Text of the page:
Answer :

(i) Production of vacuum: In vacuum flasks, activated charcoal is placed between the walls of the flask so that any gas which enters into annular space either due to glass imperfection or diffusion through glass is adsorbed and create a vacuum.

(ii) Heterogeneous catalysis: If the catalysts and reactants are present in different phase, the process of catalysis is called as heterogenous catalysis. Adsorption of reactants on the solid surface of the catalysts increases the rate of reaction.

(iii) Froth Floatation process: This method is used for removing gangue from sulphide ores. In this powdered ore is mixed with collectors (e.g. pine oil, fatty acids etc.) and froth stabilizers (e.g. cresols, aniline) which enhance non-wet ability of the mineral particles and froth stabilisation respectively. In this process, sulphide ore is concentrated by using pine oil which adsorbs the ore particles and impurities are wetted by water which settle at the bottom. As a result of which ore comes with froth and gangue remain in the solution.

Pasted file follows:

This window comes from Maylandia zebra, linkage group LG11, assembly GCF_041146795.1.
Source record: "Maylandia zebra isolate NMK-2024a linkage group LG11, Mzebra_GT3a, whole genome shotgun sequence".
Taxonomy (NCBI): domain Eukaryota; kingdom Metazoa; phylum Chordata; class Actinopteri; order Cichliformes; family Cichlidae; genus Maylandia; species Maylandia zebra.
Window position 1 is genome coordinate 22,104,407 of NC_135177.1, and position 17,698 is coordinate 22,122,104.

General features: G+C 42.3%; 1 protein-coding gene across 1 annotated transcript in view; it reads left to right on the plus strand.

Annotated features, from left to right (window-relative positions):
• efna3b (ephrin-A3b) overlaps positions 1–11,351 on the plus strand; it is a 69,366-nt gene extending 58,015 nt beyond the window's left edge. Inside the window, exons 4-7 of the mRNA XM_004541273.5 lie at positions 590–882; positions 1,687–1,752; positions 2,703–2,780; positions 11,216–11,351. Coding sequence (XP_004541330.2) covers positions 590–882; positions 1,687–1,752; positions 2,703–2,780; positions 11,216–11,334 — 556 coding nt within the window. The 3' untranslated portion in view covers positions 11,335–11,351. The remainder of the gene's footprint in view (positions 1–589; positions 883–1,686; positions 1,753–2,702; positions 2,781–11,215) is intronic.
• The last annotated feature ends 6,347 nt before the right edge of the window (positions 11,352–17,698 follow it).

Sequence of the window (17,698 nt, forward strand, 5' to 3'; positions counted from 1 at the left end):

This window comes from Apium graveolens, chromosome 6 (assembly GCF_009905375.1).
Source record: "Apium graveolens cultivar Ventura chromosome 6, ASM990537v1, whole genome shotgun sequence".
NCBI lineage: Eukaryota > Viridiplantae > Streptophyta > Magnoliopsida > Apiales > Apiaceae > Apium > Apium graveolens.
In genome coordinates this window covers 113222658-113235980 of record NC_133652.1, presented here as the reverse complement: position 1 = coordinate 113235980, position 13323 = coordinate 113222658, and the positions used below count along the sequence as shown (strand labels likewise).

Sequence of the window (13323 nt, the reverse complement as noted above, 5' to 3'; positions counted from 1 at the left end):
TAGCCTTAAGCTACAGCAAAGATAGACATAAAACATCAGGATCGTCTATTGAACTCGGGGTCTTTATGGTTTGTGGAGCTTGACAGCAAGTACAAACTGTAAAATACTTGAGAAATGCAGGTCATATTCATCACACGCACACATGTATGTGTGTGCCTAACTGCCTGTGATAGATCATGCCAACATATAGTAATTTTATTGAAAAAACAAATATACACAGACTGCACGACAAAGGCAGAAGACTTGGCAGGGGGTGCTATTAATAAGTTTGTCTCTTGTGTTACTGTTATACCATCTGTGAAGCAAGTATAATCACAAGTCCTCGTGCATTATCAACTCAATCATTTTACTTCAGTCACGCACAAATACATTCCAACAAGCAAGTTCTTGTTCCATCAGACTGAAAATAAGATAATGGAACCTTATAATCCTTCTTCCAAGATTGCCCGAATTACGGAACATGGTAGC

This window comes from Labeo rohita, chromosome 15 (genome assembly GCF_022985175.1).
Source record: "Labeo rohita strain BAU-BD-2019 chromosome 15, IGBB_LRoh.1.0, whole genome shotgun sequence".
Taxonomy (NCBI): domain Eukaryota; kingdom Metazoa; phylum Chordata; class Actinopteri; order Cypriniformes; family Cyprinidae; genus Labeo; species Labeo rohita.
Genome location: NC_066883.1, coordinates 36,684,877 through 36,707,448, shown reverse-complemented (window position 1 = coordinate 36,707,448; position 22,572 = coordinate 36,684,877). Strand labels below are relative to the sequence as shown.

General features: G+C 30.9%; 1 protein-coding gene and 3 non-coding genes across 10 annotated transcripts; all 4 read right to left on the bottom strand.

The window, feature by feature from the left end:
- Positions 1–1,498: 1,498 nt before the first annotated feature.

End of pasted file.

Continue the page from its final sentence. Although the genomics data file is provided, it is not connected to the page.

(i) Micelles: When soaps and detergents are added to water, a cluster of charged particles is formed by the aggregation of variety of molecules. This formed cluster is called micelle.

In other words, Micelles are associated colloids which show colloidal behaviour at high concentration and act as strong electrolytes at low concentration.

(ii) Peptization: The process of converting a precipitate into colloidal sol by shaking it with dispersion medium in the presence of a small amount of electrolyte is called Peptization.

In other words, the process of converting a fresh precipitate into colloidal particles by shaking it with the dispersion medium in the presence of a small amount of a suitable electrolyte is called peptization.

(iii) Desorption: The process of removing an adsorbed substance from a surface on which it is adsorbed is called desorption.

In other words, the process of removal of adsorbed substance from the surface of a solid or a liquid by heating or by reducing pressure is called desorption.

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<span lang="EN-USChemistry - Board Papers

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